- Sec. King: Kids want to know that the adults in their lives are not going to abandon them, that we're going to care for them. It's our job as educators to be there for our students. Schools that serve our most at-risk students need to have additional resources to ensure they're meeting children where they are and helping them to reach higher.
- Joe Torre: When I was growing up, no one talked about domestic violence. I certainly didn't because I was too afraid. But things are different today. We no longer consider violence in the home to be a private matter, because it isn't. It affects us all. The more we talk about it and get this issue out into the open, the more likely we are to find those kids who need help.
- Q.: Where did the idea for Changing Minds originate?
- AAG Mason: The impetus for Changing Minds comes out of a Justice Department initiative called Defending Childhood, which was established by former Attorney General Eric Holder in 2010. My office has awarded grants to support local efforts to improve the response to children who encounter violence. We've funded research and evaluation. And we've supported public outreach. Former Attorney General Holder also appointed a National Task Force on Children Exposed to Violence, which was co-chaired by Joe Torre and by Bob Listenbee, who now serves as the administrator of my agency's Office of Juvenile Justice and Delinquency Prevention. One of the task force recommendations was to create a national public awareness campaign to draw attention to the issue. Changing Minds is the answer to that call.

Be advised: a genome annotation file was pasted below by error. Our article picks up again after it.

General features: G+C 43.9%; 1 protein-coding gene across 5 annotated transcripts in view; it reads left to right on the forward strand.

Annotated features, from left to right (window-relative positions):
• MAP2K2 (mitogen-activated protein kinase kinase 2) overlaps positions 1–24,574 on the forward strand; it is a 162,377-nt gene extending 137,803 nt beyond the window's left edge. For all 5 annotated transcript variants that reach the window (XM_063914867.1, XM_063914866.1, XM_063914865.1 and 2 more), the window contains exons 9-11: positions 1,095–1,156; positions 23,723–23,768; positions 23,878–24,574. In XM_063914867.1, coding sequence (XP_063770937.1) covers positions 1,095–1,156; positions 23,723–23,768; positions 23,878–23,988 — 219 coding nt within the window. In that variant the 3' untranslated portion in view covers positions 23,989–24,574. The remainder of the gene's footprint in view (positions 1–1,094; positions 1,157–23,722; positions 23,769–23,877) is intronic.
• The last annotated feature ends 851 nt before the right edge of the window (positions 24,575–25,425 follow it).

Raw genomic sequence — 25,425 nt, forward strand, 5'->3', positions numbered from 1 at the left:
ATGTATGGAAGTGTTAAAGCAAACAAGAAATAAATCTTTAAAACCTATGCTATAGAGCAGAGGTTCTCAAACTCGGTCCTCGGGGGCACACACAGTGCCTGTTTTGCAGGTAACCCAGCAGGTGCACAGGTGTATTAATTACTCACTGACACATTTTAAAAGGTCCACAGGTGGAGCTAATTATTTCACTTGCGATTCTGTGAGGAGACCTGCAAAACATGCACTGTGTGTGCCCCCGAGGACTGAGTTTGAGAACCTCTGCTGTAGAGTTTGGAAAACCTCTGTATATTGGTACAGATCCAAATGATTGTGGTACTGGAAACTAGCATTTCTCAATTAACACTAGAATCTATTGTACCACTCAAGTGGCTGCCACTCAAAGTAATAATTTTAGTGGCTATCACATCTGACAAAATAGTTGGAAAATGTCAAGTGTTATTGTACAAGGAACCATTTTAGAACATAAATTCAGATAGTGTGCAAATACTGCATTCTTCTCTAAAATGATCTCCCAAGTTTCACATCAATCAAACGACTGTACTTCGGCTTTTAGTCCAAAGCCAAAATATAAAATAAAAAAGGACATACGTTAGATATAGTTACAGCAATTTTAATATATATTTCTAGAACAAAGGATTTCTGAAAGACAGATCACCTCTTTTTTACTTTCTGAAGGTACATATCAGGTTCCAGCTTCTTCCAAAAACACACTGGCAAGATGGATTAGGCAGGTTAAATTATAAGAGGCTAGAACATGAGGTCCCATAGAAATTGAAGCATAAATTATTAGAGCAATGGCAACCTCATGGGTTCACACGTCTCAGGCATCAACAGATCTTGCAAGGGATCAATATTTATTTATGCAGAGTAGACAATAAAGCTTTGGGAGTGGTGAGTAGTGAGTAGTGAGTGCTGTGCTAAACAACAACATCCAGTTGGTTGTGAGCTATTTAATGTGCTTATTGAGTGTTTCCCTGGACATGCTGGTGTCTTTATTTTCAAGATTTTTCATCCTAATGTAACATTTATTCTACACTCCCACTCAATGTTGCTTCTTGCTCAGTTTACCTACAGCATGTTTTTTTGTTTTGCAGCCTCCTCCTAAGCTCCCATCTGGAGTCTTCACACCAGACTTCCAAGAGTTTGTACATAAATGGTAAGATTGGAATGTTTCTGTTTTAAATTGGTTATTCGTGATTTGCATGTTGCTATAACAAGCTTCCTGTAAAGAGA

- Q.: What role can the rest of us play?
- Sec. King: Kids want us to be demanding and clear, consistent and truthful, to love them but to take them – and their behavior – seriously. I remember one student from my teaching days. He was killed by someone a bit older than him in a case of mistaken identity. I think about the fact that, at one point in his life, the young man who killed him was probably a bubbly five-year-old, waving his hand in the air, eager to answer a teacher's question. I think about whether we as a society or as educators could have done something that would have changed the arc of that young man's life. That's why educators, mentors, school counselors and psychologists and other caring adults are so critically important. Our obligations go well beyond teaching academic subjects. Our students are not just students. They are our children and we have to get to know and understand them. We have to build relationships with them and help them in whatever ways we can.
- Joe Torre: I think the most important thing we can do is to be there for kids. Make sure they know that abuse and violence are not okay, and that they are not alone. I lived for years with a sense of fear and helplessness because I didn't know where to turn, and it was the loneliest feeling in the world. We have to make sure kids know it's okay to speak out.
- AAG Mason: I would add that while exposure to violence can leave lasting damage if untreated, kids are incredibly resilient and capable of overcoming even the most traumatic experiences if they are given the right care and support. Changing Minds describes five everyday gestures that adults can use to make a difference. They can celebrate, comfort, collaborate with, listen to, and inspire children to overcome trauma. These are things every one of us can do. We all have a role to play.